PUD rate increase would bump up average residential bill $2.56 a month
The utility says without the increase, it will face an $11 million annual deficit.
The overall rate increase of 2.9 percent is needed to offset increases in costs, officials said.
The PUD expects to face an $11 million annual deficit without the increase, general manager Steve Klein said.
Annual transmission costs paid to the Bonneville Power Administration for hydroelectric power in 2012 will be $7 million higher than 2010.
The utility also faces a $10 million bill for re-licensing its Jackson hydroelectric plant, and increasing costs for its conservation programs, such as for compact fluorescent light bulbs, and for assisting low-income customers with electric bills.
Additionally, the PUD is losing a projected $7 million in annual revenue from the closure of the Kimberly-Clark plant in Everett, one of its largest industrial customers.
"It's not any one thing," Klein said.
A public hearing on the proposed rate increase is planned for Feb. 7. The three-member board of directors could vote on the plan Feb. 21 and if approved it will take effect April 1.
Residential rates would rise 3.1 percent, and commercial and industrial rates would rise 2.5 percent, for an average of 2.9.
Residential customers with electric heat would pay an average of $3.86 more per month, while a customer who lives in an apartment with gas heat would pay an average of another $1.59.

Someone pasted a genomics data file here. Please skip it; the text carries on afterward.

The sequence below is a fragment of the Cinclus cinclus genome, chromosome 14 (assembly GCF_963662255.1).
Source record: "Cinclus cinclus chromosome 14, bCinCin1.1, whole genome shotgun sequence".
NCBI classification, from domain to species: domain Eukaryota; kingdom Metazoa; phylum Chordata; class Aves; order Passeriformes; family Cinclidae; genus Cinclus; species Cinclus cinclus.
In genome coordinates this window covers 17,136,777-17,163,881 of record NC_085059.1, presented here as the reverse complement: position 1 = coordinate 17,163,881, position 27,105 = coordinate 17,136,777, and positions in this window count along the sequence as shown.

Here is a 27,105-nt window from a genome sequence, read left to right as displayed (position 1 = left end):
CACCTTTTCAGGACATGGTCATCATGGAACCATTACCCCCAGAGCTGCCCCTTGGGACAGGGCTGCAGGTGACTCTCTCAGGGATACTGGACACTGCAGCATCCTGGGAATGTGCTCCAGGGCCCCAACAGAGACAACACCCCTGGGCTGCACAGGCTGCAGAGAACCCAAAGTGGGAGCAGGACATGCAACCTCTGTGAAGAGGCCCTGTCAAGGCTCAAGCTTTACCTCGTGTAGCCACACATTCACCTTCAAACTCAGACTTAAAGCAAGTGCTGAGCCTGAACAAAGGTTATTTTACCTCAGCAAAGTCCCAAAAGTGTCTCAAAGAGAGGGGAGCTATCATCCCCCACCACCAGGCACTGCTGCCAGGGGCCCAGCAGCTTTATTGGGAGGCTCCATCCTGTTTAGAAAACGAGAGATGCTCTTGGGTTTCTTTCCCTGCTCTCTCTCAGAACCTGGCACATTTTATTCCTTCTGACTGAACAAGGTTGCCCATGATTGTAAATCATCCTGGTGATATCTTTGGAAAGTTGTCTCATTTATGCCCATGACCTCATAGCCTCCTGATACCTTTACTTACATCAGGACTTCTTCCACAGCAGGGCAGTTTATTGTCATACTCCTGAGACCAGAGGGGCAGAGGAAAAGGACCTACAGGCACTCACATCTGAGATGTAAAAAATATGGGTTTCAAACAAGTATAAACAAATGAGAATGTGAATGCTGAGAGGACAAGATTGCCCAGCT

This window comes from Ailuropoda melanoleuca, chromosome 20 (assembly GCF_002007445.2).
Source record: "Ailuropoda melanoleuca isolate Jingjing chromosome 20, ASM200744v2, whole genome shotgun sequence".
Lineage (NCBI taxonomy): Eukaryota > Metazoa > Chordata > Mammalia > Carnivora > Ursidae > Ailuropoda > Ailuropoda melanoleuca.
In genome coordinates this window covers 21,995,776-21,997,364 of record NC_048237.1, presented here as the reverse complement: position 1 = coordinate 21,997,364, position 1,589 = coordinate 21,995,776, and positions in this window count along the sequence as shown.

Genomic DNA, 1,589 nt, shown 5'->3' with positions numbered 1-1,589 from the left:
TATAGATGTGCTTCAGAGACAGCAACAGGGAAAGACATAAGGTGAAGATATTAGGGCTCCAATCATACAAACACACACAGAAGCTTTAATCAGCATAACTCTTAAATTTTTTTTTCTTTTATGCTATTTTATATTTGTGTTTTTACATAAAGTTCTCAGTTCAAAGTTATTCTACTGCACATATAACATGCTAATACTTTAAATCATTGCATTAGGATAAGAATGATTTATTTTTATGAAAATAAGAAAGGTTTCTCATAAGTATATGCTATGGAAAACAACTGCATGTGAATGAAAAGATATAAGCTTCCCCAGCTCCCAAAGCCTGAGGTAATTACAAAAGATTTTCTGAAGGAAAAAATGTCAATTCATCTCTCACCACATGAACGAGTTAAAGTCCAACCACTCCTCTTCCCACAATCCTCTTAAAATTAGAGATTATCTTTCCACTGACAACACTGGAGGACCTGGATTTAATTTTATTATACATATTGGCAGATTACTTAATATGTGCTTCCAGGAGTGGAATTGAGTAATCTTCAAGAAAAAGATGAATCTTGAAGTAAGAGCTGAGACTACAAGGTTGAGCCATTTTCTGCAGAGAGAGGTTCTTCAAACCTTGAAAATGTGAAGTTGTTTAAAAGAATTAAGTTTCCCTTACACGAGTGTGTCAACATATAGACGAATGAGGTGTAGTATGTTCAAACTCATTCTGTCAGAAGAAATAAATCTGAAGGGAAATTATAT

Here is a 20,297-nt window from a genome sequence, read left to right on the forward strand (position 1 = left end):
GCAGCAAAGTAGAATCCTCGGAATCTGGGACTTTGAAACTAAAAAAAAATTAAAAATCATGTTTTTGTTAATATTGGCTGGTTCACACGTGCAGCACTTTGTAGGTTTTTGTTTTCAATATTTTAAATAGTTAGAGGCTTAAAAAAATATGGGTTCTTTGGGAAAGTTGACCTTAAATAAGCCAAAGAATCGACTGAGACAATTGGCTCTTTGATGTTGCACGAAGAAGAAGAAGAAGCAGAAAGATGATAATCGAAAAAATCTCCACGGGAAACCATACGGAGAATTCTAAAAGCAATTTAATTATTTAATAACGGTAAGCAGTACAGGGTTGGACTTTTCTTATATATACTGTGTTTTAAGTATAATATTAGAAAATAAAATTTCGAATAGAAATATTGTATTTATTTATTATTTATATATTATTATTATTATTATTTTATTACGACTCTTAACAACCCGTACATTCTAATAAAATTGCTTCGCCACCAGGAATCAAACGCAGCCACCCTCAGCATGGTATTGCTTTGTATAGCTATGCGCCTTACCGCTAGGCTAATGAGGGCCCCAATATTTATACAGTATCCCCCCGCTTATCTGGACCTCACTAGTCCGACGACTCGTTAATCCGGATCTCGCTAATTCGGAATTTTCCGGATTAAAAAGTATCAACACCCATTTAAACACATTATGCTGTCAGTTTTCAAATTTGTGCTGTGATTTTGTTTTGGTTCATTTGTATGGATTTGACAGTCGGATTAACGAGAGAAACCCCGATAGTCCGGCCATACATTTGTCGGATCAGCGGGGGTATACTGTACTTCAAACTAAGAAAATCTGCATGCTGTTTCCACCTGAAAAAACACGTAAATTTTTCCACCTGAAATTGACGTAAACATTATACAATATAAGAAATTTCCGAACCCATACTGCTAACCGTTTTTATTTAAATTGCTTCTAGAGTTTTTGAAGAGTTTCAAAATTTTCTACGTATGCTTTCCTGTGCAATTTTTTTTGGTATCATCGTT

The average commercial or small industrial customer would pay an extra $12.89 per month while the average large industrial customer would pay an additional $9,266.
The PUD approved a small increase of 0.9 percent last fall as a pass-through of a BPA increase, Klein said. The utility's last significant rate increase was 3.5 percent in 2009.
The PUD's residential rates would still be lower than its two neighboring utilities after the increase for a household using 1,000 kilowatt hours of electricity in a month.*
The PUD charges residential customers $82.55 for that much electricity. After the increase, the monthly cost would rise to $85.11.
Seattle City Light, after a major increase two years ago, now charges $86.78 for 1,000 kilowatt-hours in a month, while Puget Sound Energy charges $97, according to figures from the utilities.
It's not certain how long the rate increase will hold, Klein said. Utility planners try to look ahead five years, but each year will be different, Klein said.
"We'd rather have the discussion each year," he said.
Bill Sheets: 425-339-3439; email@example.com.
* Correction, Jan. 26, 2012: The PUD's cost per kilowatt hour and Seattle City Light's prices were incorrect in a previous version of this story.
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